On the surface, it seemed like a victory—the U.S. Fish and Wildlife Service announced Monday that it was not abandoning the decades-old Red Wolf Recovery Program; the roughly forty red wolves living in eastern North Carolina could stay there.
But after the dust settled, advocates who have been fighting to protect the endangered species from extinction took a closer look at just what the so-called "clear path forward" for the animal entailed. As state Representative Pricey Harrison puts it, that path "sounds bad."
Cindy Dohner, the USFWS's southeast regional director, makes the government's commitment to the species sound convincing. "We are committed to red wolf recovery. I am committed to red wolf recovery," she says. "The steps we are outlining today represent the best opportunity for positive progress."
The feds' plan begins with—and seemingly focuses on—securing the captive population of two hundred-plus wolves living in zoos across the country.
"The most stunning data shows the captive population is not secure. We believed it was, but it is not. In fact, if we continue with the status quo, we will likely lose the captive population," Dohner says—and losing the captive population could mean losing the entire species. "Under the current conditions, with only twenty-nine breeding pairs in captivity, the population is unable to sustain itself. That is unacceptable. This should be a priority."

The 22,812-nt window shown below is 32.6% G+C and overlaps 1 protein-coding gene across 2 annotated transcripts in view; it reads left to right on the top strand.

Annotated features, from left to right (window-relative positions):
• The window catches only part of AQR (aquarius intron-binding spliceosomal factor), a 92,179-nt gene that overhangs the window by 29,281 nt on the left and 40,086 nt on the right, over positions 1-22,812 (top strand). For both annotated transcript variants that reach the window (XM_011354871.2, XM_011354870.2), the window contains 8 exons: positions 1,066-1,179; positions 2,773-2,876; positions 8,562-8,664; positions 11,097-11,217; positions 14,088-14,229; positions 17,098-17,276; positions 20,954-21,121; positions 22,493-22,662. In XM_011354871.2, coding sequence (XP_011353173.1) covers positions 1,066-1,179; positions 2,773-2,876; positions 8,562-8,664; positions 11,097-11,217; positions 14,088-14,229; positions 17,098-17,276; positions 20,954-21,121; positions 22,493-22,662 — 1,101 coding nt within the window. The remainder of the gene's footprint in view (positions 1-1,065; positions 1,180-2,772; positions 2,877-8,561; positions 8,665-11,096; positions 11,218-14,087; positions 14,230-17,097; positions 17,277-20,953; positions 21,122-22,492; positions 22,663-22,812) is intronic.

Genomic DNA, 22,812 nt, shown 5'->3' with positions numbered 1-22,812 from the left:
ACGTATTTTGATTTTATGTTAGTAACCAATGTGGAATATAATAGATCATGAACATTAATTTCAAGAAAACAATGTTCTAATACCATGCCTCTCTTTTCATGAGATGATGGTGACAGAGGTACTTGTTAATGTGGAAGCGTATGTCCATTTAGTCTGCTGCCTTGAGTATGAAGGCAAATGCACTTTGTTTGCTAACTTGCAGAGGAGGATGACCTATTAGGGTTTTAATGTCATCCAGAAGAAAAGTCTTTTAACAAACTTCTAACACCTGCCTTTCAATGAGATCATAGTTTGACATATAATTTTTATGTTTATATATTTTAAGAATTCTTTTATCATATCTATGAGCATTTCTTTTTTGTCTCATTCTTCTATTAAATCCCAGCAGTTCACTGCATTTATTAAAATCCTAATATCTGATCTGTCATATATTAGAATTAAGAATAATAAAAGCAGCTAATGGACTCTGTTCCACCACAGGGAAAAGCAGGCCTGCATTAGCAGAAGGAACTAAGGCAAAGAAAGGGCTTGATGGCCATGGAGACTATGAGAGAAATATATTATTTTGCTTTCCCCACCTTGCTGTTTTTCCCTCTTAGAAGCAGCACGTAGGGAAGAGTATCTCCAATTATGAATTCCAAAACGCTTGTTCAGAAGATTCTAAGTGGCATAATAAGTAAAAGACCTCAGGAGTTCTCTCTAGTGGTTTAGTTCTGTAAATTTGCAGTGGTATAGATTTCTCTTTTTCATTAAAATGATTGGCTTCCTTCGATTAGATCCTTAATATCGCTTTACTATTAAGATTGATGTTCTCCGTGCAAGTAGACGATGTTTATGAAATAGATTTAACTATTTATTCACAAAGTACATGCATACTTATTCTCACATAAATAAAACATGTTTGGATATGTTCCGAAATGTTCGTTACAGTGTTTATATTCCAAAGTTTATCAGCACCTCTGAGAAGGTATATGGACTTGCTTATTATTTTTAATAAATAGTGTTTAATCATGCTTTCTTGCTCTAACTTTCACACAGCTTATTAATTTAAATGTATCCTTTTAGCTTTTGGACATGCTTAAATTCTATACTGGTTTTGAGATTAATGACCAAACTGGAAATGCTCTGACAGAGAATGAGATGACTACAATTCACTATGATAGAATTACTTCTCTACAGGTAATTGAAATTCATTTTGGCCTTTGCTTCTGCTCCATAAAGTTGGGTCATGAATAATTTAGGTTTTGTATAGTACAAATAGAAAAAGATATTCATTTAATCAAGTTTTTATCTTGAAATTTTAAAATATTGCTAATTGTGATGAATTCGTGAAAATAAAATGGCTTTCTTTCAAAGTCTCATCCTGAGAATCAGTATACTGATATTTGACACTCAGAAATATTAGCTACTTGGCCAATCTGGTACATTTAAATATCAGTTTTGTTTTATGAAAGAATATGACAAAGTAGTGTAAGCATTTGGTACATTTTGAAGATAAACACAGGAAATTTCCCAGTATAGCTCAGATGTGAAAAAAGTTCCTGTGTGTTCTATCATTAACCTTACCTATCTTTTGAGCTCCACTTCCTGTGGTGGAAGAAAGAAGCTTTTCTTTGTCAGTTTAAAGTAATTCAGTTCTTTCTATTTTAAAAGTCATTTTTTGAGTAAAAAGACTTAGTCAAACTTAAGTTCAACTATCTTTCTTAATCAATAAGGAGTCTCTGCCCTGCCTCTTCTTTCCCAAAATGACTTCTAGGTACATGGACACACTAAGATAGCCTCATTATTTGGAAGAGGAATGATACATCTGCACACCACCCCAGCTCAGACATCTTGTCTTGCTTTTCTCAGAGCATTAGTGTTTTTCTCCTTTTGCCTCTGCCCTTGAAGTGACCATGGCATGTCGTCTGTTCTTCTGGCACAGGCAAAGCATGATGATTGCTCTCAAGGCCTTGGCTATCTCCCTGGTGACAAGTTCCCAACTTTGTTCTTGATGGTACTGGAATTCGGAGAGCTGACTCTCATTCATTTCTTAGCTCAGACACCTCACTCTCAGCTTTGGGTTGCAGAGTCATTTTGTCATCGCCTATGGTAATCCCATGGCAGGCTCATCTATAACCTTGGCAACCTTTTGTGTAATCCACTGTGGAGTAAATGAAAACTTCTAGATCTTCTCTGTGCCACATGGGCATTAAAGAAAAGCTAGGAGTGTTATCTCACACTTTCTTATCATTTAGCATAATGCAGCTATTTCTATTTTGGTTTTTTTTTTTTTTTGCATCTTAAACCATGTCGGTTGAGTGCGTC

Not necessarily, wolf advocates argue. According to conservation scientist Ron Sutherland, the government's philosophy amounts to the abandonment of wild red wolf recovery in North Carolina and "shifts the emphasis" to captive wolves.
But, to Sutherland, the most concerning part is the government's call to contain the existing wild wolf population on federal land in Dare County—the former recovery area spanned five counties—"which at most could support ten to fifteen wolves," he says. "Any wolves that leave federal land will be captured and returned to captivity, or possibly just shot by landowners who would face no repercussions if the wolves were outside of the new restricted recovery area."
So this is a victory for the wolf, albeit a short-term one. It's certainly better than the alternative, which the N.C. Wildlife Resources Commission—on behalf of wealthy landowners who believe the wolf to be a nuisance—had been pushing. But just what will happen in the years to come is another issue—one Harrison says can be solved by a new administration.
"I blame it, in large part, on the McCrory administration," she says. "But once we have a change, I think we can resolve the landowner conflict and any other issues that might come up."